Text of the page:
A Molecular Approach to Nested RT-PCR Using a New Set of Primers for the Detection of the Human Immunodeficiency Virus Protease Gene
Jundishapur Journal of Microbiology: July 01, 2016, 9 (7); e30365
July 3, 2016
Article Type: Research Article
May 30, 2015
June 8, 2016
June 18, 2016
S. A Molecular Approach to Nested RT-PCR Using a New Set of Primers for the Detection of the Human Immunodeficiency Virus Protease Gene,
Jundishapur J Microbiol.
The human immunodeficiency virus (HIV-1) is the etiologic agent of AIDS. The disease can be transmitted via blood in the window period prior to the development of antibodies to the disease. Thus, an appropriate method for the detection of HIV-1 during this window period is very important.
This descriptive study proposes a sensitive, efficient, inexpensive, and easy method to detect HIV-1.
Patients and Methods:
In this study 25 serum samples of patients under treatment and also 10 positive and 10 negative control samples were studied. Twenty-five blood samples were obtained from HIV-1-infected individuals who were receiving treatment at the acquired immune deficiency syndrome (AIDS) research center of Imam Khomeini hospital in Tehran. The identification of HIV-1-positive samples was done by using reverse transcription to produce copy deoxyribonucleic acid (cDNA) and then optimizing the nested polymerase chain reaction (PCR) method. Two pairs of primers were then designed specifically for the protease gene fragment of the nested real time-PCR (RT-PCR) samples. Electrophoresis was used to examine the PCR products. The results were analyzed using statistical tests, including Fisher’s exact test, and SPSS17 software.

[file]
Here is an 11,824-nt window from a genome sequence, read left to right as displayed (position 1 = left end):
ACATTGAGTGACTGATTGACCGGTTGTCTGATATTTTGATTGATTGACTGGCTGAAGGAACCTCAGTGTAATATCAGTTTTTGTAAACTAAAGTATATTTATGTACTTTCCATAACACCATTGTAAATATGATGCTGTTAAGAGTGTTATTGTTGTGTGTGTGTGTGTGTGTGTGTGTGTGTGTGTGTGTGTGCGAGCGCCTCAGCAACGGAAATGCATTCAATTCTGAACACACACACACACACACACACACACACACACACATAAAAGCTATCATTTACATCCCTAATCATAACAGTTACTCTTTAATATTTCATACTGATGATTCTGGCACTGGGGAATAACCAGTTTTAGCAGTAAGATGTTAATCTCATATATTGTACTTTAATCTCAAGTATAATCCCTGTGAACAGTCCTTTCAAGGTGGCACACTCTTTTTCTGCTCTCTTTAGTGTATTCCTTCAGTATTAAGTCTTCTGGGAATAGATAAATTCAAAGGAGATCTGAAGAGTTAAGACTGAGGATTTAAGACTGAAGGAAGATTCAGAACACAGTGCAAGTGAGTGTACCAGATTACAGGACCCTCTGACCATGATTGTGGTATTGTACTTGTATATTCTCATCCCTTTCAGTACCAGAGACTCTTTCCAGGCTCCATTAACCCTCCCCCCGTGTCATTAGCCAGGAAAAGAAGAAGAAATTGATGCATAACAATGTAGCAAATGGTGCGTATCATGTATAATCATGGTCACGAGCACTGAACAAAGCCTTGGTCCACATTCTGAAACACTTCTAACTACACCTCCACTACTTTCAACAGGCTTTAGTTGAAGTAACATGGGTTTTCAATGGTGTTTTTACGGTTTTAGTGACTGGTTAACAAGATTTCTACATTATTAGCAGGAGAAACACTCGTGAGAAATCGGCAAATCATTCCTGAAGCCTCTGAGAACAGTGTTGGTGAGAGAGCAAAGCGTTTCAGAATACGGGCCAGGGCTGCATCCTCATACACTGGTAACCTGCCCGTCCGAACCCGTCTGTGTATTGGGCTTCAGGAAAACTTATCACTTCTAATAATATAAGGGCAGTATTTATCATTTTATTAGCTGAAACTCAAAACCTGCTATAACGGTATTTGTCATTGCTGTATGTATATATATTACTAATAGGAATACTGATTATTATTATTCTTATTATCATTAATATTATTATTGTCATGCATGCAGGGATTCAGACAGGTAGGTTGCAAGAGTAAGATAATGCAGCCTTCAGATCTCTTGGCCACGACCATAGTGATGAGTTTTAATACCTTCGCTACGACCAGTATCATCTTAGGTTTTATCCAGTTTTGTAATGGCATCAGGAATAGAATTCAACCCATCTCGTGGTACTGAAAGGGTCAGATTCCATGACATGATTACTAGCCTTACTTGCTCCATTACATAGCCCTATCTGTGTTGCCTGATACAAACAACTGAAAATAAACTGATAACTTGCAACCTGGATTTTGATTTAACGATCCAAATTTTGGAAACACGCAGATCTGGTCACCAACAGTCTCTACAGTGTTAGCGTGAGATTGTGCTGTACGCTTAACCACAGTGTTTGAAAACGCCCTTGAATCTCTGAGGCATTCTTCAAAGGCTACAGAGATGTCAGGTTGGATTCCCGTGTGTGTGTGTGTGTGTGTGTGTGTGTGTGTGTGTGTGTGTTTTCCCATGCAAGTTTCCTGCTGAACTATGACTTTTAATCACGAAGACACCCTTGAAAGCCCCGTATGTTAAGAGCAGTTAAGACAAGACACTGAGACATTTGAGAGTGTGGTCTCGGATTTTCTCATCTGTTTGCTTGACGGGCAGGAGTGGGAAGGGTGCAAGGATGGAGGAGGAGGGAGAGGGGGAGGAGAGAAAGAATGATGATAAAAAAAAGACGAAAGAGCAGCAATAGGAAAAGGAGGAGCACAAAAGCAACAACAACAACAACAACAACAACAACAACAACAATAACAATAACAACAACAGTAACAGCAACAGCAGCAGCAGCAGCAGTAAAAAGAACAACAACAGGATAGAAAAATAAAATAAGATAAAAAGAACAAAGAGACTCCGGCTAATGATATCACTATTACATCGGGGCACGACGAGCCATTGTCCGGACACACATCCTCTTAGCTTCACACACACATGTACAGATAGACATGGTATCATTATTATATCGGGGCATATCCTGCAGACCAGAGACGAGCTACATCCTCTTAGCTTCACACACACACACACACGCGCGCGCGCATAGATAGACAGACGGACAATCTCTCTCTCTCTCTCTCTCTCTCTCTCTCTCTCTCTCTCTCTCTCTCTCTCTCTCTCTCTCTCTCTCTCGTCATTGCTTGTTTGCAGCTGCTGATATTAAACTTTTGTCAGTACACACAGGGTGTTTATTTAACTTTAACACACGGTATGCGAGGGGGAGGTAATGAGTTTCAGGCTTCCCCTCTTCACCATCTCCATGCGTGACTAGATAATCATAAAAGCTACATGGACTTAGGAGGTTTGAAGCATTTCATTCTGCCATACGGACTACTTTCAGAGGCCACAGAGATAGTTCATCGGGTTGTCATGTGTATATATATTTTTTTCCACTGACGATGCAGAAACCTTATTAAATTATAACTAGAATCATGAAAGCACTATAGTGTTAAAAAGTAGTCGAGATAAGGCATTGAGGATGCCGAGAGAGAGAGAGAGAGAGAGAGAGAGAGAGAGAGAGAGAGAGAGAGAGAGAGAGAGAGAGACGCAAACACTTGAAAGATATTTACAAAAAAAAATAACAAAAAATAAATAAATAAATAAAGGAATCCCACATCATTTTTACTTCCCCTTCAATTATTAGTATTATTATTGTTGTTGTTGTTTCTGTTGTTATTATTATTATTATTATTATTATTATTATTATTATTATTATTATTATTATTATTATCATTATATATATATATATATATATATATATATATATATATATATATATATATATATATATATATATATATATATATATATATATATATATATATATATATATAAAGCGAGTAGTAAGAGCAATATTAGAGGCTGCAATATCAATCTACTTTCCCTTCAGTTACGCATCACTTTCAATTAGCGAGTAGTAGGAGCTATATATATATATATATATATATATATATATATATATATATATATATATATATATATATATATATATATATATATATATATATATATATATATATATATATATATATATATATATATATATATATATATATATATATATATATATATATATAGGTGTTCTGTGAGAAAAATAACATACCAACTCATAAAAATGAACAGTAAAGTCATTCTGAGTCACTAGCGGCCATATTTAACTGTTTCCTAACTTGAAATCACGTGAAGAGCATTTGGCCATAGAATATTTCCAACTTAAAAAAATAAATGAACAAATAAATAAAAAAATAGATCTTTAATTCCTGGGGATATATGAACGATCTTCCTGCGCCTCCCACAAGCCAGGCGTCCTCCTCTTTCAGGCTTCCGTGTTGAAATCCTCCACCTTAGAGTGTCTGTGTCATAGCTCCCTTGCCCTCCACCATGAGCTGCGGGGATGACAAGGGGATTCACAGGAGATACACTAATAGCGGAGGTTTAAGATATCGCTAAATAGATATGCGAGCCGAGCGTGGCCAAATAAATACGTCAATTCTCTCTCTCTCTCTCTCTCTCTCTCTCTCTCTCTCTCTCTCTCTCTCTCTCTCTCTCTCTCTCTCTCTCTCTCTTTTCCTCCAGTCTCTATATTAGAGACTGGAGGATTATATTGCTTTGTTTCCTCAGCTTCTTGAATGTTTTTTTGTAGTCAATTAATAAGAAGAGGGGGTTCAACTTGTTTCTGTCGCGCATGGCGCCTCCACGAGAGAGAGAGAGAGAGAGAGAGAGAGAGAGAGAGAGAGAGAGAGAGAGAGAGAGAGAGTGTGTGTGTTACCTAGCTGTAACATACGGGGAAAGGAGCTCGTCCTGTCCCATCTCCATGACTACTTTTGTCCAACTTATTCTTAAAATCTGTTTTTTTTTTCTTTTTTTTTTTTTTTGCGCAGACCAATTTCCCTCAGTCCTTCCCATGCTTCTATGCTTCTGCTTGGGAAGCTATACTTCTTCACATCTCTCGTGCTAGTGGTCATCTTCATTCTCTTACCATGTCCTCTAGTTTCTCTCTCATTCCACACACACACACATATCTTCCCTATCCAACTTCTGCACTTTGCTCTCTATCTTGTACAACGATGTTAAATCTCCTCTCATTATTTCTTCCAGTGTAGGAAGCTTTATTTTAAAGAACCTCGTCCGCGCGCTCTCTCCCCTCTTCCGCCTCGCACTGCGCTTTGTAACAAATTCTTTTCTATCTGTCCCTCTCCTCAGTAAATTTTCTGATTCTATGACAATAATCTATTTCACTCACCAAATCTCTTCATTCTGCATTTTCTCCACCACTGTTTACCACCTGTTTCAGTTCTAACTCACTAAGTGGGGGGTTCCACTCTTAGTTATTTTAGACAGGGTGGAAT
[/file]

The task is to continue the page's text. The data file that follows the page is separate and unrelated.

The 325 bp band of the protease gene was observed in all the positive control samples and in none of the negative control samples. The proposed method correctly identified HIV-1 in 23 of the 25 samples.
These results suggest that, in comparison with viral cultures, antibody detection by enzyme linked immunosorbent assay (ELISAs), and conventional PCR methods, the proposed method has high sensitivity and specificity for the detection of HIV-1.
Copyright © 2016, Ahvaz Jundishapur University of Medical Sciences. This is an open-access article distributed under the terms of the Creative Commons Attribution-NonCommercial 4.0 International License (http://creativecommons.org/licenses/by-nc/4.0/) which permits copy and redistribute the material just in noncommercial usages, provided the original work is properly cited.
HIV-1 is an etiologic agent and a member of the retroviridae family and lentivirus genus (
1). A diagnostic characteristic of this virus is its broad genetic diversity. It also shows rapid turnover and exerts selective immune pressure of the host ( 2- 4). HIV-1 is classified into M, N, and O groups. In 2009, group P was added. The P group, which was isolated from a female Cameroonian patient, is closely related to immunodeficiency viruses found in gorillas ( 5).